Better health care to reduce chronic illness and lift participation

Australia faces a rising wave of complex chronic health conditions that will lead to many years of life spent in ill-health and lower involvement in work for many people, and rising costs for the health care system (figure 2). Much ill health is preventable or, if present, could be better managed. For example, 96 per cent of the burden of disease posed by diabetes is preventable, including by stemming obesity levels. More than one in four adults – close to 5 million Australians – are currently obese, with a preventable disease burden only outweighed by smoking.

Figure 2: Australians live more of their lives in ill-health
Years spent in ill-health as a share of life expectancy

  • Share of life expectancy (%)

    This figure depicts years spent in ill health as a share of life expectancy. Australia has the third highest share in a comparison of thirty six countries, indicating that Australians spend relatively more time in ill health.

    Source: Productivity Commission 2017, Shifting the Dial: 5 Year Productivity Review, Supporting Paper no. 4, figure 7

Prevention and management of complex health conditions, by integrating care by GPs and other clinicians with care in hospitals, is a key initiative. Change can be orchestrated locally if the Australian, State and Territory Governments move away from centralised control, leaving much greater scope for local experimentation and flexibility in solutions at the health district level.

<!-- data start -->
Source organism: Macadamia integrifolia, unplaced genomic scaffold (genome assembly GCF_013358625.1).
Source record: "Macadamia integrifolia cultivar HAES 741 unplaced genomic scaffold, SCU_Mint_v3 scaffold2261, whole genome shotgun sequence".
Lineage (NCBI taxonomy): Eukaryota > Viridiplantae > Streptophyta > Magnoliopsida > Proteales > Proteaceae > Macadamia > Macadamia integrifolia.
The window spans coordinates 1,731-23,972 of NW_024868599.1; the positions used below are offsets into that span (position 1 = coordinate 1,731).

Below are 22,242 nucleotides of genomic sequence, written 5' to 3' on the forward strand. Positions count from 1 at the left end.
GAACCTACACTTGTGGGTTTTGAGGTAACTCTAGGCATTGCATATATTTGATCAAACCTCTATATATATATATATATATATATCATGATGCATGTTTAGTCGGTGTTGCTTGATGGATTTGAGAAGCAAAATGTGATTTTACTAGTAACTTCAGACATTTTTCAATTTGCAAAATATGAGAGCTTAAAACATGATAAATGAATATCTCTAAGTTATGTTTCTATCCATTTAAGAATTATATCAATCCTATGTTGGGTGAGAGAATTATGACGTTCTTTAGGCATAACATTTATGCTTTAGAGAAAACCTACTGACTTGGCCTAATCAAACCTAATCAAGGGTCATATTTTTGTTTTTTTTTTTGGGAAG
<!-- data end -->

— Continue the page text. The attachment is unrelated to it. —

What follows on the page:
There should also be a move to the full adoption of patient-centred care, where the outcomes and experiences of people are the key focus.

Suppliers, rather than patients, are currently the centre of the current system – a cultural anachronism that many people, including some key professional bodies, are challenging – with only partial success. (As just one symptom of this, the costs in unnecessary waiting borne by Australians in doctor’s waiting rooms is around one billion dollars annually.) There are practical steps to change this, such as the systematic collection of, and action on, patient experiences. Getting clinicians to endorse this approach will be critical.

Ensuring diffusion of best practice is also an area inviting immediate action. For example, 75 per cent of acute bronchitis is treated with antibiotics, whereas the clinical evidence suggests a rate close to zero.

Reform of Australia’s health care system will not only improve patient outcomes, but offers the prospects of benefits of up to $140 billion over the next 20 years.

Improved educational outcomes to ensure workforce skills match future job requirements

Falling school results (figure 3) and concerns about teaching quality raise questions about the capacity of workers to adapt to the wave of economic changes predicted in coming decades. It is deeply troubling that a 15 year old in 2015 had the mathematical aptitude of a 14 year old in 2000.

Figure 3: The rising group of left behind
Change in share of students with the poorest maths skills, OECD 2003-2015

  • Percentage points change

    Refer to surrounding text for description of data displayed.

    Source: Organization for Economic Cooperation and Development (OECD); Program for International Student Assessment (PISA)

Instruction in areas where the teacher is unfamiliar with the discipline is widespread in certain subject areas. For instance, 30 per cent of IT teachers in years 7 to 10 have inadequate academic preparation in the field. If there are problems in the schools, these are even worse in the vocational education and training system, which is in disarray.

Universities will soon become the key vehicle for skill formation, yet their teaching function plays a subordinate role to their research role, and the outcomes for many graduates are poor. Many (dissatisfied) students are acquiring major debt to cross-subsidise research that has little or no connection to the quality of their degrees.